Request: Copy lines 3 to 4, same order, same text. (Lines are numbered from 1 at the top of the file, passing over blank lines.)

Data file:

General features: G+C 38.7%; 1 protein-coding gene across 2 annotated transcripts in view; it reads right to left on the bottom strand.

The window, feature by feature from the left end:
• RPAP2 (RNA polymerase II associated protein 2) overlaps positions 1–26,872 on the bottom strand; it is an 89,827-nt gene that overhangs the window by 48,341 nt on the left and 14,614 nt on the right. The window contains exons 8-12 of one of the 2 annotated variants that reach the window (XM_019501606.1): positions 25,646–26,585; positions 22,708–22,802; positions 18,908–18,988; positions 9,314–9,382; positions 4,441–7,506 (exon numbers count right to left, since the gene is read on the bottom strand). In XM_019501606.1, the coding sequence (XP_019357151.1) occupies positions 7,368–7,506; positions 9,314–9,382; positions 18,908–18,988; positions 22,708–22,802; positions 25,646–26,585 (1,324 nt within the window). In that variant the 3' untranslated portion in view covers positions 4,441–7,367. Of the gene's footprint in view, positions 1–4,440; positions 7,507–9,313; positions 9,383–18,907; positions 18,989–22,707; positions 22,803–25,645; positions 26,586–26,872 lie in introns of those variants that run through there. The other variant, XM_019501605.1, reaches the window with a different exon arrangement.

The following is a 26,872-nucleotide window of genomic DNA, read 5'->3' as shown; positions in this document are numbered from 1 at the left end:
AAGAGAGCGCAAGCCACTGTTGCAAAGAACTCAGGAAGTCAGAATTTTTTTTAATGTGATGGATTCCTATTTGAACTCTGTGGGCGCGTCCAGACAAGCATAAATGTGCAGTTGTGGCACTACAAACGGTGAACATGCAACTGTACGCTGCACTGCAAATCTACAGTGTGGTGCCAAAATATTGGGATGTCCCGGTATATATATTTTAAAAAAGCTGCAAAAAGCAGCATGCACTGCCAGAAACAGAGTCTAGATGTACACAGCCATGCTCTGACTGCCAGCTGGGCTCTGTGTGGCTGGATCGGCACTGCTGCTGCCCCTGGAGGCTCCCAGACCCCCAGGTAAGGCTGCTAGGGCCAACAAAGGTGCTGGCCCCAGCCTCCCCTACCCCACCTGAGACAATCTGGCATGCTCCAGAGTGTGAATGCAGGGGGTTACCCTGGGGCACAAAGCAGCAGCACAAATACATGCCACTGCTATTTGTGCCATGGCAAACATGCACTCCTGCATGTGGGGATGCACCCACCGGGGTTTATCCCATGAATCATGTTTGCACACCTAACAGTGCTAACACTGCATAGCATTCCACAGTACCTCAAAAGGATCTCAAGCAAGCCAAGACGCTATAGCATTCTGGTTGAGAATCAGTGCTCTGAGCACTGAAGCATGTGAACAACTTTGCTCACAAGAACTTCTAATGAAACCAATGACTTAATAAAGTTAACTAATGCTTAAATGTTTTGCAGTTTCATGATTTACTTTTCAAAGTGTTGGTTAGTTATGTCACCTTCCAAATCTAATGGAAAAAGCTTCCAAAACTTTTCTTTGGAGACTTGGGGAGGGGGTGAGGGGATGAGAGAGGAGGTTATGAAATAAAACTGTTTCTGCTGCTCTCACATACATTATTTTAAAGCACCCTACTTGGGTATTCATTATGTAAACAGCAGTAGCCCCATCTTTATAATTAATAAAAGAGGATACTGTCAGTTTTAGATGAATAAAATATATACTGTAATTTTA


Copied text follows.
• RPAP2 (RNA polymerase II associated protein 2) overlaps positions 1–26,872 on the bottom strand; it is an 89,827-nt gene that overhangs the window by 48,341 nt on the left and 14,614 nt on the right. The window contains exons 8-12 of one of the 2 annotated variants that reach the window (XM_019501606.1): positions 25,646–26,585; positions 22,708–22,802; positions 18,908–18,988; positions 9,314–9,382; positions 4,441–7,506 (exon numbers count right to left, since the gene is read on the bottom strand). In XM_019501606.1, the coding sequence (XP_019357151.1) occupies positions 7,368–7,506; positions 9,314–9,382; positions 18,908–18,988; positions 22,708–22,802; positions 25,646–26,585 (1,324 nt within the window). In that variant the 3' untranslated portion in view covers positions 4,441–7,367. Of the gene's footprint in view, positions 1–4,440; positions 7,507–9,313; positions 9,383–18,907; positions 18,989–22,707; positions 22,803–25,645; positions 26,586–26,872 lie in introns of those variants that run through there. The other variant, XM_019501605.1, reaches the window with a different exon arrangement.

The following is a 26,872-nucleotide window of genomic DNA, read 5'->3' as shown; positions in this document are numbered from 1 at the left end: